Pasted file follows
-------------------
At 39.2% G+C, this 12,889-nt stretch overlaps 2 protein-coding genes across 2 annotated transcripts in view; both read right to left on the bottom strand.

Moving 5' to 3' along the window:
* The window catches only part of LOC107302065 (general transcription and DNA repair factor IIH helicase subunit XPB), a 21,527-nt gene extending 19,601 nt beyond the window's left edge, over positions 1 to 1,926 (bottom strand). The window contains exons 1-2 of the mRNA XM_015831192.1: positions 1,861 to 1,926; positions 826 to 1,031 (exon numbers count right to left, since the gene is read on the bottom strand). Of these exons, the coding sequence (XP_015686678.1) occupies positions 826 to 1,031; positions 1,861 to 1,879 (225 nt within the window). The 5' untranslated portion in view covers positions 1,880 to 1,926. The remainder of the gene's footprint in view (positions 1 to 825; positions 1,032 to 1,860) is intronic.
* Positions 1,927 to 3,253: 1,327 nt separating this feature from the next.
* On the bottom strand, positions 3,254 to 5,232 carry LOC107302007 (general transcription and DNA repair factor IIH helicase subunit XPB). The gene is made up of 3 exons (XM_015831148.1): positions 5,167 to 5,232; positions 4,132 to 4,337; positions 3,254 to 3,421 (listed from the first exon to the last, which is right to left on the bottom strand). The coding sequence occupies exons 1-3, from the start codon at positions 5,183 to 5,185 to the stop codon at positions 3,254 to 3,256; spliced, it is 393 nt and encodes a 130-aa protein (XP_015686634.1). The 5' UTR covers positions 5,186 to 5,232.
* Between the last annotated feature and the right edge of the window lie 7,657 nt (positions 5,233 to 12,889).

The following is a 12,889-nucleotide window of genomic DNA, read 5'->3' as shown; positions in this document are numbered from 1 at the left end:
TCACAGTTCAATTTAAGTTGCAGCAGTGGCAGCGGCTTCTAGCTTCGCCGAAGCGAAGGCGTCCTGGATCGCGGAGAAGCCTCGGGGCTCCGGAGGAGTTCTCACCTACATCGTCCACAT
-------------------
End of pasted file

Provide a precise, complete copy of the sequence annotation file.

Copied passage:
At 39.2% G+C, this 12,889-nt stretch overlaps 2 protein-coding genes across 2 annotated transcripts in view; both read right to left on the bottom strand.

Moving 5' to 3' along the window:
* The window catches only part of LOC107302065 (general transcription and DNA repair factor IIH helicase subunit XPB), a 21,527-nt gene extending 19,601 nt beyond the window's left edge, over positions 1 to 1,926 (bottom strand). The window contains exons 1-2 of the mRNA XM_015831192.1: positions 1,861 to 1,926; positions 826 to 1,031 (exon numbers count right to left, since the gene is read on the bottom strand). Of these exons, the coding sequence (XP_015686678.1) occupies positions 826 to 1,031; positions 1,861 to 1,879 (225 nt within the window). The 5' untranslated portion in view covers positions 1,880 to 1,926. The remainder of the gene's footprint in view (positions 1 to 825; positions 1,032 to 1,860) is intronic.
* Positions 1,927 to 3,253: 1,327 nt separating this feature from the next.
* On the bottom strand, positions 3,254 to 5,232 carry LOC107302007 (general transcription and DNA repair factor IIH helicase subunit XPB). The gene is made up of 3 exons (XM_015831148.1): positions 5,167 to 5,232; positions 4,132 to 4,337; positions 3,254 to 3,421 (listed from the first exon to the last, which is right to left on the bottom strand). The coding sequence occupies exons 1-3, from the start codon at positions 5,183 to 5,185 to the stop codon at positions 3,254 to 3,256; spliced, it is 393 nt and encodes a 130-aa protein (XP_015686634.1). The 5' UTR covers positions 5,186 to 5,232.
* Between the last annotated feature and the right edge of the window lie 7,657 nt (positions 5,233 to 12,889).

The following is a 12,889-nucleotide window of genomic DNA, read 5'->3' as shown; positions in this document are numbered from 1 at the left end:
TCACAGTTCAATTTAAGTTGCAGCAGTGGCAGCGGCTTCTAGCTTCGCCGAAGCGAAGGCGTCCTGGATCGCGGAGAAGCCTCGGGGCTCCGGAGGAGTTCTCACCTACATCGTCCACAT